The privileged moment of art lies in the junction, out of place and out of time, of two different solitudes. At this cross-roads, the most complete and mysterious intimacy is born. Most of Schubert's ultimate masterpieces remained forgotten for decades. The actual meeting did not occur until a century had passed and it joins millions of distant friends up to this very day. Sologub's poetic reflections inspired Patrick De Clerck's first two Canti. In Canto I, a high-pitched voice is accompanied by an instrumental ensemble consisting of the flute, the clarinet, the harp, five strings and percussion, with a leading role for the bells and the vibraphone. Canto II is limited to four instruments: the clarinet, the violin, the cello and the piano. This linear and concentrated accompaniment induces an amazing osmosis between text and music, between the melancholy of the words and the modest hymn that prolongs them. Nevertheless, the sonorous atmospheres of the two Canti are distinctly different. Although Canto I calls for a larger cast, both music and text induce a feeling of such utter solitude as to border on desolation. By accumulating semitones, the initial melodic motif focuses on faint intervals that mirror the poet's psychological confinement . As a prelude to the second quatrain, a motif of repeated notes reminiscent of an orthodox hymn introduces a brief moment of serenity and light. In this manner, each quatrain is framed by an instrumental commentary that translates the faintly nostalgic atmosphere of the text with a truly exceptional awareness. The listener simultaneously feels the intensity of the message and the enormous distance that separates it from the unknown friend, who is far away and remains silent. Canto II repeats the same text but approaches it from an almost entirely different angle, less resigned, fiercer. Although only four instruments are required, the sonorous climate is less desolate, thanks in particular to the cello and the clarinet, two instruments that have inherited the extreme flexibility of the human voice. The piano fulfils the very specific task of highlighting the commentary through specific chords as clusters. This role reminds us of the bells in Canto I, those bells that are inextricably bound up with the Russian perception of space.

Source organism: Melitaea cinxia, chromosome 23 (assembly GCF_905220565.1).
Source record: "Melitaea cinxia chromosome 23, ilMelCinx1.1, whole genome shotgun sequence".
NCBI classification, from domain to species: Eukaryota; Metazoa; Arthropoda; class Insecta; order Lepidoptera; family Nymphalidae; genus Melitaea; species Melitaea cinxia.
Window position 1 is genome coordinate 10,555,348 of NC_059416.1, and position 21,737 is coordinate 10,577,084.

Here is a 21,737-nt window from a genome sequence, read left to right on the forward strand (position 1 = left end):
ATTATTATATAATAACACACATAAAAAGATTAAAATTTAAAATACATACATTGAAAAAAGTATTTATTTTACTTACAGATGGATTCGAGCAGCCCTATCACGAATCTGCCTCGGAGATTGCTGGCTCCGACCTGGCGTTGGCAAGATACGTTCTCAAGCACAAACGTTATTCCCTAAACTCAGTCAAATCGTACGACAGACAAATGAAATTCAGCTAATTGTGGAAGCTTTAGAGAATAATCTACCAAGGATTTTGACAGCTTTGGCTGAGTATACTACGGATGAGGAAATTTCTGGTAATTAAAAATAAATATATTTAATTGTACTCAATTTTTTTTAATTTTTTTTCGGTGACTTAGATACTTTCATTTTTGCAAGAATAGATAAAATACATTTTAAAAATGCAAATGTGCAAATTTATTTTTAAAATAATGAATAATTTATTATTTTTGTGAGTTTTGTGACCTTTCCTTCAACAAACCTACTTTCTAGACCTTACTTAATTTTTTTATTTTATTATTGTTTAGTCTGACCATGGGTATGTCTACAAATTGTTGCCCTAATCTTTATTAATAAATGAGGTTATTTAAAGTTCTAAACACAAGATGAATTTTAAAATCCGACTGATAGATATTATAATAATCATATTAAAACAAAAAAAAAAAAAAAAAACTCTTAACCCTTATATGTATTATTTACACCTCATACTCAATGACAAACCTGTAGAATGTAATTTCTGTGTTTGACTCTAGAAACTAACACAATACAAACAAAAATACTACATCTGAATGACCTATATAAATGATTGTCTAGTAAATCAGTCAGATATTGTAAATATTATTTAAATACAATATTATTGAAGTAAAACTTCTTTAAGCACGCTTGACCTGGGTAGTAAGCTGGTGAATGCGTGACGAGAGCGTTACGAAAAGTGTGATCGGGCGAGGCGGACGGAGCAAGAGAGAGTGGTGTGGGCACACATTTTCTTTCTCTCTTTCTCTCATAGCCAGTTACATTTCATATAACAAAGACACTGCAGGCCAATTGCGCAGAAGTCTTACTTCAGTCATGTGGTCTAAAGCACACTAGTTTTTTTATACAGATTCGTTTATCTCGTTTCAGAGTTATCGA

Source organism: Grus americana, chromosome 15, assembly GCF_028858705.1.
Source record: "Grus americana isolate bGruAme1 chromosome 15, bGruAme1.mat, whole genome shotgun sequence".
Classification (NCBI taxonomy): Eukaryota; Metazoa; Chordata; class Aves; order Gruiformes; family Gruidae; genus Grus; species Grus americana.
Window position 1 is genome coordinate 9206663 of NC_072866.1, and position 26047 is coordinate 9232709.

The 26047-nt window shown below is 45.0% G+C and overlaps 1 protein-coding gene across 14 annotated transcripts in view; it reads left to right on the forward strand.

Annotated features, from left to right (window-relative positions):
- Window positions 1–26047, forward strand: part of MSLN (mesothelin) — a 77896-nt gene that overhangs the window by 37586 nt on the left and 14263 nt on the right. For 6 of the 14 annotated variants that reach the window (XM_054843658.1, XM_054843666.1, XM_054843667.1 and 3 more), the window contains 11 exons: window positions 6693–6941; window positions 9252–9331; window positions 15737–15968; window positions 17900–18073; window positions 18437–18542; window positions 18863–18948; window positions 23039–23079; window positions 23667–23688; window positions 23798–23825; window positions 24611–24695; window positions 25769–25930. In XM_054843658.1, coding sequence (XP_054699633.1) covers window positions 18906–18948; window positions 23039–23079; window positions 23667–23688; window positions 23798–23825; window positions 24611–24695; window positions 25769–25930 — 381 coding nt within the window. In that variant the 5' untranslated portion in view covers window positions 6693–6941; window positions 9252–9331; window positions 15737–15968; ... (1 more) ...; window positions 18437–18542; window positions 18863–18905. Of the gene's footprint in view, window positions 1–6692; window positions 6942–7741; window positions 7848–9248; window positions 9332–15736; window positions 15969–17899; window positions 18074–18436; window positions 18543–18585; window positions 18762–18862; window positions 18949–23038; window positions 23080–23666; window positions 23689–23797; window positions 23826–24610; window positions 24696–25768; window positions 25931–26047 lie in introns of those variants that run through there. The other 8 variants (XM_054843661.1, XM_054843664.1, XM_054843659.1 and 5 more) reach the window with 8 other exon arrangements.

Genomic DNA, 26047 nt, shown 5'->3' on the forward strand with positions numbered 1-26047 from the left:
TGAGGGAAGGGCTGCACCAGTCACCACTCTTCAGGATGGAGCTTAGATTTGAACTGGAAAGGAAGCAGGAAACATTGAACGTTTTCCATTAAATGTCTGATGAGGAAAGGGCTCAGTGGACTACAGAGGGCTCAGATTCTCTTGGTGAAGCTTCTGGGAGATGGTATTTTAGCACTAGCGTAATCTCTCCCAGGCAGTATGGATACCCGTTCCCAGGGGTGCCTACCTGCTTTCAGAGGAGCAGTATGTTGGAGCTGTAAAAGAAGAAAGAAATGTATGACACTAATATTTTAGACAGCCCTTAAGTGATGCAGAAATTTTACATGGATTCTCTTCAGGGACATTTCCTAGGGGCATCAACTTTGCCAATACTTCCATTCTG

Canto III is a purely instrumental composition consisting of three parts, for piano and two important groups of percussion instruments. This 'sonata' has nothing in common, however, with Bartok's famous Sonata for two pianos and percussion, since the expressive equilibrium is fundamentally different. The first and last movements actually resemble wordless melodies, destined in particular for the piano and the bells. The second movement abandons these poetic climates and presents itself as a kind of scherzo that is completely dominated by the interaction of sound between three instruments: the marimba, the vibraphone and the piano.
Strangely enough, the eminent place Anna Akhmatova (1889 – 1966) occupies in twentieth century Russian poetry is hardly reflected in this century's musical production. Serge Prokofiev (Five Poems, opus 27, 1916) and Arthur Louriée (Five melodies of the Rosary, 1914) are practically the only composers to be interested in Akhmatova before the 1917 Revolution. After the Revolution and based upon suspicions, the soviet regime decides to prosecute this great poet. Her first husband, poet Nikolaj Goumiliov, is executed in 1921. Her son is arrested several times and the poet herself is completely banned from soviet literary life from 1946 to 1962. But even in 1962, the periodical Novii Mir refuses to publish Requiem, the great poem on Stalin's victims, written a quarter of a century earlier. In Russia, the work was not to be published in full until 1988. Nevertheless, it did arouse the interest of three musicians: Boris Tichtchenko as of 1962 (but his oeuvre was not to be performed until 1989, at the occasion of the centenary of Akhmatova's birth), followed by English composers John Tavener in 1980 and Michael Tippett in 1982 (in The Mask of Time). Otherwise, the harvest is both poor and rare. Chostakovitch in particular is conspicuous by his absence. Nonetheless, he had been considering using the text for Requiem but refrained from doing so as soon as he set eyes upon his former student Tichtchenko's score. Eventually, he breaks the silence in 1973 through an intermediary, since the cycle Six Poems by Marina Tsvetayeva, opus 143, ends with a tribute to Akhmatova.